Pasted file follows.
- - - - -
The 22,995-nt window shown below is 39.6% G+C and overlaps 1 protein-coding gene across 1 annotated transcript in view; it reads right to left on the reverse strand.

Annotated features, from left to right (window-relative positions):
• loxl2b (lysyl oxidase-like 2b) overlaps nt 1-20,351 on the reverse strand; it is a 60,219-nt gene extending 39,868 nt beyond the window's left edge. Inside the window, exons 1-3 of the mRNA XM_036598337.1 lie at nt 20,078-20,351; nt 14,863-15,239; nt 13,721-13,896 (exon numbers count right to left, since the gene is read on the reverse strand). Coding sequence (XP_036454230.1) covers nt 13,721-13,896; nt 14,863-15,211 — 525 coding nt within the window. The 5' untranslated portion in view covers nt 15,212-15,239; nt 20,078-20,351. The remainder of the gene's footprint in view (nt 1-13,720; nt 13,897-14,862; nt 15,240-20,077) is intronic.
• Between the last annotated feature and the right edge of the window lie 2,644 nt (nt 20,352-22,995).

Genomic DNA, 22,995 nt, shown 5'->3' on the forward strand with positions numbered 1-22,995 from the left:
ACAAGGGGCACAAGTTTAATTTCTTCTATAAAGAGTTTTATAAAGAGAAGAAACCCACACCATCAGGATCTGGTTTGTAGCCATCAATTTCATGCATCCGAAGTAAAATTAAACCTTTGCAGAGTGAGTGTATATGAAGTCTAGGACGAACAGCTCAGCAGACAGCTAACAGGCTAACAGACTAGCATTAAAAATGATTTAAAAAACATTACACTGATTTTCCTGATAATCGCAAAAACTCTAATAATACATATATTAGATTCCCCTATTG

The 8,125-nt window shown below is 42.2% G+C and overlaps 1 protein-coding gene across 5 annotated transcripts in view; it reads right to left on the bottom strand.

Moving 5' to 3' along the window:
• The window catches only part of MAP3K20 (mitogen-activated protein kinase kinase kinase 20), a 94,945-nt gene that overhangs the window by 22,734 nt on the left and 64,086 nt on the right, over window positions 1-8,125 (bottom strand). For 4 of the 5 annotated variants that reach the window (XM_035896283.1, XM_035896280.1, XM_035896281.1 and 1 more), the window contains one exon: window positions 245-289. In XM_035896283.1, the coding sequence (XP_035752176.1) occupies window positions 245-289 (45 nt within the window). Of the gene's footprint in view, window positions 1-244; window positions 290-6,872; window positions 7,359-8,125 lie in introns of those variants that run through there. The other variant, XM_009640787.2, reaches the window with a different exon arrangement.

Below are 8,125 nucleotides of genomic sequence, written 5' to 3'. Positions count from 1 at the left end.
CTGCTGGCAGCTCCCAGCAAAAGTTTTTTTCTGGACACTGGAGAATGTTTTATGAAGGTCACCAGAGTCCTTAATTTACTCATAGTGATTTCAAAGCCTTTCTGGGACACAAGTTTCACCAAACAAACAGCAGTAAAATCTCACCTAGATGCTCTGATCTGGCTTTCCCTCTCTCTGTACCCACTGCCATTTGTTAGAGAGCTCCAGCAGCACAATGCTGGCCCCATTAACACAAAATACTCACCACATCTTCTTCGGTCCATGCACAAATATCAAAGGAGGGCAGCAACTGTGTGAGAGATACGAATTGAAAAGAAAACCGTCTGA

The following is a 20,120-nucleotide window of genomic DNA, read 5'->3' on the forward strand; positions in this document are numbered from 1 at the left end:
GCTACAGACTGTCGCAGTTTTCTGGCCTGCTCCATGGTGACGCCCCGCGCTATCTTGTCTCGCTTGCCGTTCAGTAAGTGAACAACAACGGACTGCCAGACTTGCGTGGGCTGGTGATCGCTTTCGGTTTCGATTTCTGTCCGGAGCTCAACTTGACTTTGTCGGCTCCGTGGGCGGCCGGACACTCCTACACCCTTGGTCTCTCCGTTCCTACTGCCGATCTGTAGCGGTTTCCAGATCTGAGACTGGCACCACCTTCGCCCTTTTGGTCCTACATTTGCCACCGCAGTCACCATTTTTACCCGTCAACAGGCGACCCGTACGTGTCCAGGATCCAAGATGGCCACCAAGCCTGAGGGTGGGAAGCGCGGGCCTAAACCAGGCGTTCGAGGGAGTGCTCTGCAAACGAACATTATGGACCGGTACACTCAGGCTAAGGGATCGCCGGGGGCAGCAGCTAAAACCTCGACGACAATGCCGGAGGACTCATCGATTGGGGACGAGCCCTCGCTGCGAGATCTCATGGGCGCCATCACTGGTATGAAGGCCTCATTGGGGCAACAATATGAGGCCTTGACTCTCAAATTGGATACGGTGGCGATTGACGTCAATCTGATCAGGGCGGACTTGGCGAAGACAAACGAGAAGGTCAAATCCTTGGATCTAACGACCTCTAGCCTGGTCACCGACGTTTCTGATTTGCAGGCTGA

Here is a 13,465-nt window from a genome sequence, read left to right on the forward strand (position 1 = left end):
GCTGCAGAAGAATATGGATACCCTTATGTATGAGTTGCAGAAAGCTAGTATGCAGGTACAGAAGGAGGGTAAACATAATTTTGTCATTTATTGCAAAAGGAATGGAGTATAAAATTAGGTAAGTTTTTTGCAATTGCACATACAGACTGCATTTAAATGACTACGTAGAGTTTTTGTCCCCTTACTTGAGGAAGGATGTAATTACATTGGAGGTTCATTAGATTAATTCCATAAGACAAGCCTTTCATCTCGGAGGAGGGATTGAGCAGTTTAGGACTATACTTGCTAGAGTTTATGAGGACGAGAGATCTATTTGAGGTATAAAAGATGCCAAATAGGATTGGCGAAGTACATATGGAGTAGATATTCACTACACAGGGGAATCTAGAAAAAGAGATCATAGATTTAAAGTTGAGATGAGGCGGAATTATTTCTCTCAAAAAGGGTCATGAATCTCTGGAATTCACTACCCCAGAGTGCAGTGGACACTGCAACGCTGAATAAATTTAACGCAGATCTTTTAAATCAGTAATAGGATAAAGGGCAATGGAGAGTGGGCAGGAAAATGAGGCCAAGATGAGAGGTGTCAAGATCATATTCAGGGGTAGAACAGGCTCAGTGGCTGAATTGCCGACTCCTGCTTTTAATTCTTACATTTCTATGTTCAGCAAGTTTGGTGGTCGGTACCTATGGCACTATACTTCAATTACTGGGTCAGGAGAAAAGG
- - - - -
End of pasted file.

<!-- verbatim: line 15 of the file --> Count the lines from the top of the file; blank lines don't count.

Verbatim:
GCTGCAGAAGAATATGGATACCCTTATGTATGAGTTGCAGAAAGCTAGTATGCAGGTACAGAAGGAGGGTAAACATAATTTTGTCATTTATTGCAAAAGGAATGGAGTATAAAATTAGGTAAGTTTTTTGCAATTGCACATACAGACTGCATTTAAATGACTACGTAGAGTTTTTGTCCCCTTACTTGAGGAAGGATGTAATTACATTGGAGGTTCATTAGATTAATTCCATAAGACAAGCCTTTCATCTCGGAGGAGGGATTGAGCAGTTTAGGACTATACTTGCTAGAGTTTATGAGGACGAGAGATCTATTTGAGGTATAAAAGATGCCAAATAGGATTGGCGAAGTACATATGGAGTAGATATTCACTACACAGGGGAATCTAGAAAAAGAGATCATAGATTTAAAGTTGAGATGAGGCGGAATTATTTCTCTCAAAAAGGGTCATGAATCTCTGGAATTCACTACCCCAGAGTGCAGTGGACACTGCAACGCTGAATAAATTTAACGCAGATCTTTTAAATCAGTAATAGGATAAAGGGCAATGGAGAGTGGGCAGGAAAATGAGGCCAAGATGAGAGGTGTCAAGATCATATTCAGGGGTAGAACAGGCTCAGTGGCTGAATTGCCGACTCCTGCTTTTAATTCTTACATTTCTATGTTCAGCAAGTTTGGTGGTCGGTACCTATGGCACTATACTTCAATTACTGGGTCAGGAGAAAAGG